I reckon 6a was inspired by today’s weather !

  18. Found this one of Jays trickier puzzles and they often come along to trip me up after thinking I’m on this setters wavelength. After a really slow start the West side of the puzzle went in far easier than the East side with the SE corner proving quite stubborn. Last in 7d a definite “bung in.” Quite a few of the clues solved before being properly parsed. Overall a challenging puzzle for me and not really on the radar, but enjoyed it and pleased to have completed.

    Clues of the day: 14d / 25d

    Rating: 4* / 3.5*

    Thanks to the 2Ks and Jay

  19. Being an older variety of computer programmer, I had 2 down starting with “basic” until I saw the light!!

  20. Completed earlier today with a slow start yet finished in reasonable time ( for me ) . 1A brought the biggest smile so is my favourite . Scoring ***/*** , very enjoyable .
    Just returned from lunch with the boys , youngest 72 . Lots of laughs & memories.
    Thanks to everyone .

  21. Quite a lot of wordy clues but did manage to fathom them all. The worried bit of 12a didn’t really fit. NW corner required the most deliberation. Fav was 14d with 20d running up. Quickie 3d clue seems to have a spelling mistake. Thank you Jay and 2Kiwis.

  22. I did this early morning before going to have lunch with two crossword-solving, site using friends who have yet to delurk despite pressure from me. I loved this puzzle, and thought 1a a worthy favourite. This was another cracker from Jay and was 2* /5* for me.

    Thanks to the aforementioned and the 2Ks.

  23. Morning all.
    We have already started Thursday here. The day that the sun decides it has been far enough North and begins its journey back towards our hemisphere.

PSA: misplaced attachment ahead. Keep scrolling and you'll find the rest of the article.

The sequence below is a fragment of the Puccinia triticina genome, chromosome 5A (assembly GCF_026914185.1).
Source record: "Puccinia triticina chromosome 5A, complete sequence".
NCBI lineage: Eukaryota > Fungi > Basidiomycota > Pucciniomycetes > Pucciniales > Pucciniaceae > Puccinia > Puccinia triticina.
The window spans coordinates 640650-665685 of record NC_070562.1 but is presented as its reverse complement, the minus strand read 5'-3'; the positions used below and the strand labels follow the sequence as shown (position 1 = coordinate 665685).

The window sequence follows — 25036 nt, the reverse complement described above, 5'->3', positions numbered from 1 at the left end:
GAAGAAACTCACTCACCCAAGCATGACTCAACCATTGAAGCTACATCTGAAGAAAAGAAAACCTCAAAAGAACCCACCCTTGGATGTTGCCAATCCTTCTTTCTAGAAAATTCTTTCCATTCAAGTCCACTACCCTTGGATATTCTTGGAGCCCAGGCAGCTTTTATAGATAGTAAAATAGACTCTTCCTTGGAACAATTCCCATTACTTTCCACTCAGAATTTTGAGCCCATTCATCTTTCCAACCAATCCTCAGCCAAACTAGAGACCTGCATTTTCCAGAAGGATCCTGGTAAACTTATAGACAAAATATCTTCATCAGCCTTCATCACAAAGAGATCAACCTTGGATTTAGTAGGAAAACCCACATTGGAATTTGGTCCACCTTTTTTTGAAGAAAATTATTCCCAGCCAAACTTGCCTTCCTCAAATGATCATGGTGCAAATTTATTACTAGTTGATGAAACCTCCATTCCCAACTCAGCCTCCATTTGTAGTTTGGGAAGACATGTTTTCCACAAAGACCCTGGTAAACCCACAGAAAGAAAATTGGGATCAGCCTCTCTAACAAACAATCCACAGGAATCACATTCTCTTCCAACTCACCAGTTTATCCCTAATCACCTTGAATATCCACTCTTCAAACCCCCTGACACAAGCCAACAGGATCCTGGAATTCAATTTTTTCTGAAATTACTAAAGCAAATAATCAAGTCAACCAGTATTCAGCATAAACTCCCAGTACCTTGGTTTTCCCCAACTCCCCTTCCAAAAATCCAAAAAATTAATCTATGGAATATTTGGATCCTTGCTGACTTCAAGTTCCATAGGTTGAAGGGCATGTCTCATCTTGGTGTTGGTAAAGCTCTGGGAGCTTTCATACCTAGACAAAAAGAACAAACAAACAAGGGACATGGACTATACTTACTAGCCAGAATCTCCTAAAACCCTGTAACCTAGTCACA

We have been getting extra reports on conditions in the UK lately as some of our family (the ones who are currently based in India) are on holiday and at present are in a campervan near Pevensey. Give them a wave if you see them. You’ll probably recognise their accents.
    Nice to see that everyone seems to have appreciated Jay’s puzzle once again.

  24. I took a long time to get onto the right wave length today – failed miserably with the first few clues but it all sorted itself out in the end and was as enjoyable as Wednesdays always are.
    1a was my last answer which meant that I didn’t have any of the starting letters for lots of the down clues.
    I’ve never heard of the US ‘escape’ in 6a; I dithered about the lurker in 29a – a rather unusual construction; 1d was easier once I realised it didn’t begin with H, and if I’m foxed by the 20d school ever again I’m going to give up doing crosswords!
    My particular picks of the day are 1 and 21a and 5 and 25d.
    With thanks to Jay for such a good crossword and to the K’s for such a good blog.

  25. An enjoyable sort of *** for difficulty solve. No major hold ups, just a lot of clues that needed a little thought. That’s a good thing. :-) Last in 24ac, which I wanted to be “funathon” but of course couldn’t be.

  26. After the aforementioned erroneous bung in at 13a I put the paper down with a few in the NE left to do. Coming back to it after tea and some railway journeys I corrected my mistake and romped through the rest.
    Thanks to 2Kiwis for the hints and the travelogue. I’ve often fancied a trip to New Zealand and particularly fancy a trip to (scuse spelling) the Te Papa museum I’ve heard great things about. Thanks too to Jay the misdirection in 13a fooled me. Word of the day 20d 14d up there too.

  27. It’s taken me a long time to get on the wavelength of this setter. I find his style quite “bitty”, lots of removing or adding part words or letters to another word. That’s not a criticism, as his puzzles are enjoyable, just a personal observation. Thanks to the aforementioned setter and the reviewers for their expert guidance where needed in the parsing department in particular.

Comments are closed.